How to watch birds: a beginner's guide

BY: Saartjie Kidson

There is no right or wrong way to watch birds - over time each birder will develop his or her own methods and strategies, so I can only tell you what works for me.
Birds are either spotted when they are moving around or when they make themselves known through their song.

A bird in the open, feeding, walking or singing makes it easy to estimate the bird’s  'giss'  ( an abbreviation for: general impression of the bird's size, shape and behaviour).  Here are a few guidelines that will help you to accurately identify an unknown bird in the open:
1. Keep your eye on the bird at all times and follow its movements while you make mental notes of the following:

  • Is the bird's shape compact or slim?
  • Does it have a large or small head?
  • What colour or shape is the bill? 
  • Does it have a long or short neck?
  • Are the legs long or short?
  • Does it have a short or long tail?
  • What is the bird's general plumage colour?
  • Does it have any prominent markings such as stripes or spots?
  • What habitat is the bird in and how does it move or feed (later you can add flight pattern as well)?

2. In addition to the points mentioned above, a bird's size is another vital clue to its identification. Developing a mental picture of common bird sizes is a useful tool to identify an unknown bird. We can use the following well-known birds to categorise bird sizes: 

  • Very small – comparable to a sunbird
  • Small – comparable to a sparrow
  • Medium – comparable to a dove
  • Large – comparable to a guinea-fowl

Observing a bird sitting, singing, preening, feeding or arriving in a tree or bush is usually much more challenging. Be alert to the merest movement, as birds have a habit of moving in behind a leaf or branch and sitting still for a while until it feels safe. Train your binoculars on the spot where you have seen the movement and if you cannot find the bird, lift your binoculars just a fraction, a technique that usually works for me. Alternatively, return to the spot where you have last seen the bird move to check whether it hasn't taken off. Birds are extremely wary of movement and simply bringing the binoculars up to one's eyes can sometimes  frighten a bird away. It is often suggested that one should not try to find birds through one's binoculars, but I have often spotted birds by just scanning with my binoculars into trees or shrubs, water edges, grasslands or rock formations.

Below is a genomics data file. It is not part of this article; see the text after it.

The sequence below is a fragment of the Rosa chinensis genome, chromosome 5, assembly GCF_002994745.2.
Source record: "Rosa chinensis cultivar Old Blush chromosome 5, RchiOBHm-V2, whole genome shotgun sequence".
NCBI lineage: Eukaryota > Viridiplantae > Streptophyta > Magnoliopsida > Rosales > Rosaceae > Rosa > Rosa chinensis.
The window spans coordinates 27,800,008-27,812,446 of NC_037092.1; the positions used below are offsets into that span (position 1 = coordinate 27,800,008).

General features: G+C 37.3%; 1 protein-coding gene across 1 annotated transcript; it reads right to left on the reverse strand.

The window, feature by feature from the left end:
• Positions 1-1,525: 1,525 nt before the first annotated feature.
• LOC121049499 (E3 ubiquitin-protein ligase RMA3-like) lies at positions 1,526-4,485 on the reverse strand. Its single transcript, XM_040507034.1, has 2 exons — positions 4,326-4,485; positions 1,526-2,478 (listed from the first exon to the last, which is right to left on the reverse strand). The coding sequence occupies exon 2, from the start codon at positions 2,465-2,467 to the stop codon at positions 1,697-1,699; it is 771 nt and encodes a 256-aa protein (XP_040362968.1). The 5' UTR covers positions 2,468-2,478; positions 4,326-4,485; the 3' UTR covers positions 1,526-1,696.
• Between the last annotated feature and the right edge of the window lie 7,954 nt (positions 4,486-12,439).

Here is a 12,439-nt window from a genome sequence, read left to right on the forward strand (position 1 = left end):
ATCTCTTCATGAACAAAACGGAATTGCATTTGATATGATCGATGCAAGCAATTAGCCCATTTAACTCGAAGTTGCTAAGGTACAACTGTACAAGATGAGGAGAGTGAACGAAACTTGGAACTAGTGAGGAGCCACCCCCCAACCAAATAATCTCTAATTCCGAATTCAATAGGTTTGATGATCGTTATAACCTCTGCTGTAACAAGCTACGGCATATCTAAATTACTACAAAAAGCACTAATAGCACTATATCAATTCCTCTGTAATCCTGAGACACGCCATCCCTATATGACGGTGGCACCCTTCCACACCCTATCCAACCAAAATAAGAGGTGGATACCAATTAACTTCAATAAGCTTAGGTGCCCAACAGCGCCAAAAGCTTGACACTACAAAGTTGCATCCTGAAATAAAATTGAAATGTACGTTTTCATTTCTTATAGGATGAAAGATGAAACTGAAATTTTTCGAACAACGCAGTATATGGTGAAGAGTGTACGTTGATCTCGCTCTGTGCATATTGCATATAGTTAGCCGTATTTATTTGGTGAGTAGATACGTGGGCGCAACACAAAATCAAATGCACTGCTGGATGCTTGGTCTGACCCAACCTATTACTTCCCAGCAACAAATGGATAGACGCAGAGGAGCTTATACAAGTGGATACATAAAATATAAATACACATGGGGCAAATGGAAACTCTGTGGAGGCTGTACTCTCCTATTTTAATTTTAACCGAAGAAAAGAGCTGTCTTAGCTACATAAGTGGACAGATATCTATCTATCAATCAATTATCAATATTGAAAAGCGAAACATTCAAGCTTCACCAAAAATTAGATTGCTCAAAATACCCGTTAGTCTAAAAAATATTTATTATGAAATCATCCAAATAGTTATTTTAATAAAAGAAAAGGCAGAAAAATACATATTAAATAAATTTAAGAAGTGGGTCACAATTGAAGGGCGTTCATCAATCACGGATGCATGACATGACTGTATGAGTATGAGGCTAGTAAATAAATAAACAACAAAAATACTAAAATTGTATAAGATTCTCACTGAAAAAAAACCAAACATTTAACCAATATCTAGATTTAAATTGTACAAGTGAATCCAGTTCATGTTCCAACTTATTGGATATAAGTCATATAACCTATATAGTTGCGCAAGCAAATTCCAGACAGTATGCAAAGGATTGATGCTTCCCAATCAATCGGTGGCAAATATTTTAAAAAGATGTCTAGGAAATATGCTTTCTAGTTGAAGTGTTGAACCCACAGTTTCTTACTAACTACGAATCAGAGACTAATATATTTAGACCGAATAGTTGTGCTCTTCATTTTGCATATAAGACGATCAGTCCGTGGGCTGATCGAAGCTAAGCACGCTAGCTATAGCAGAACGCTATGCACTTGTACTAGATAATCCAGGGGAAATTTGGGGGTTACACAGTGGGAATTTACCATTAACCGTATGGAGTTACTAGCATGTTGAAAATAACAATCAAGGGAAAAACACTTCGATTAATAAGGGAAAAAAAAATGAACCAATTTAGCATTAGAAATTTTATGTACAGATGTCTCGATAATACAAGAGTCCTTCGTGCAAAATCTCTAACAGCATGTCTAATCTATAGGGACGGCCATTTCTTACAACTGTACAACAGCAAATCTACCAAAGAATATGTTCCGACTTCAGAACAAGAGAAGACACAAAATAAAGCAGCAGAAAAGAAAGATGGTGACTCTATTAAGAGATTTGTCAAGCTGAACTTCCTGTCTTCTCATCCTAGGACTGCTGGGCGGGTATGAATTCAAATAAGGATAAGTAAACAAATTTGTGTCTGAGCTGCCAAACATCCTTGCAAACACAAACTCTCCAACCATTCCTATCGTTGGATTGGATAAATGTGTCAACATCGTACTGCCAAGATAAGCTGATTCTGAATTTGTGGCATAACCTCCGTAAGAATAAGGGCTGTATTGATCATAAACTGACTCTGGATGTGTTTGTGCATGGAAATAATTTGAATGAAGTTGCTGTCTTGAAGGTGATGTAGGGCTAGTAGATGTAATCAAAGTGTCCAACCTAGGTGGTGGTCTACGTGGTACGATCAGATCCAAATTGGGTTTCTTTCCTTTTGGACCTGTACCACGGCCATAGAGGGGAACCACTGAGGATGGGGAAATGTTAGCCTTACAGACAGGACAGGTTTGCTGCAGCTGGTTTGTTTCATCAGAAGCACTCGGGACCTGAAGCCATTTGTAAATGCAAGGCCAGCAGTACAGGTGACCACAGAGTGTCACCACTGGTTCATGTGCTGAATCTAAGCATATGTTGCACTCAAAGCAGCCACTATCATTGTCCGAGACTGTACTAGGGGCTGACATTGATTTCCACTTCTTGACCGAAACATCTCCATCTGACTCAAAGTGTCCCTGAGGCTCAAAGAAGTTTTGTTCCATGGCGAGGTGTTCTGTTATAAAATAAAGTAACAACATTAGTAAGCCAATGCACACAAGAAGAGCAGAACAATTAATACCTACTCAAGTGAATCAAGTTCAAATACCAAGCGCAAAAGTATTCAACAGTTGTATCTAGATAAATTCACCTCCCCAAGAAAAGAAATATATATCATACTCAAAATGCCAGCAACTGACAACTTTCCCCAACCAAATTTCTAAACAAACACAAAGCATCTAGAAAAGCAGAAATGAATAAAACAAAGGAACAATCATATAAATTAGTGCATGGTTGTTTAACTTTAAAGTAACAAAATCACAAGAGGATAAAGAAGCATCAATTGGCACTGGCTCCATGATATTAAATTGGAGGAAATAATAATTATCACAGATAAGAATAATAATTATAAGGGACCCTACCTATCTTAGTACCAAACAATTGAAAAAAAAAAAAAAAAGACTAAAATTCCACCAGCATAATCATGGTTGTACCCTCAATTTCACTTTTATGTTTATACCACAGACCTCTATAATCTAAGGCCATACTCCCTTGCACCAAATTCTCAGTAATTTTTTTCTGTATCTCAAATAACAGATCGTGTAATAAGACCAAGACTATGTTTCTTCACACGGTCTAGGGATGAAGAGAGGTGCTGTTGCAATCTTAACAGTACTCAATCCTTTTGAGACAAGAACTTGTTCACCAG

After successfully watching the bird, record your observations in a notebook and compare it with the information in a field guide. Also note down the date, place and habitat in which you have observed the bird as this can be useful for future reference. Reading up about the bird you have identified will give you the bigger picture of its characteristics, feeding behaviour, habits, breeding and greatly expand your knowledge of birds. Why not keep a permanent record of your observations by creating your own 'life-list', 'place-list', 'holiday-list', etc. 

On a final note, I cannot stress the importance of birdsong enough. It is of tremendous help in locating a bird in a tree, or on a wire, rock or post. A good time for bird-watching is early in the morning when birds are searching for food and starting or ending their day with bird song. Not only are they advertising their presence, but they are also inviting you into a fascinating world which might have been unknown to you at this point.

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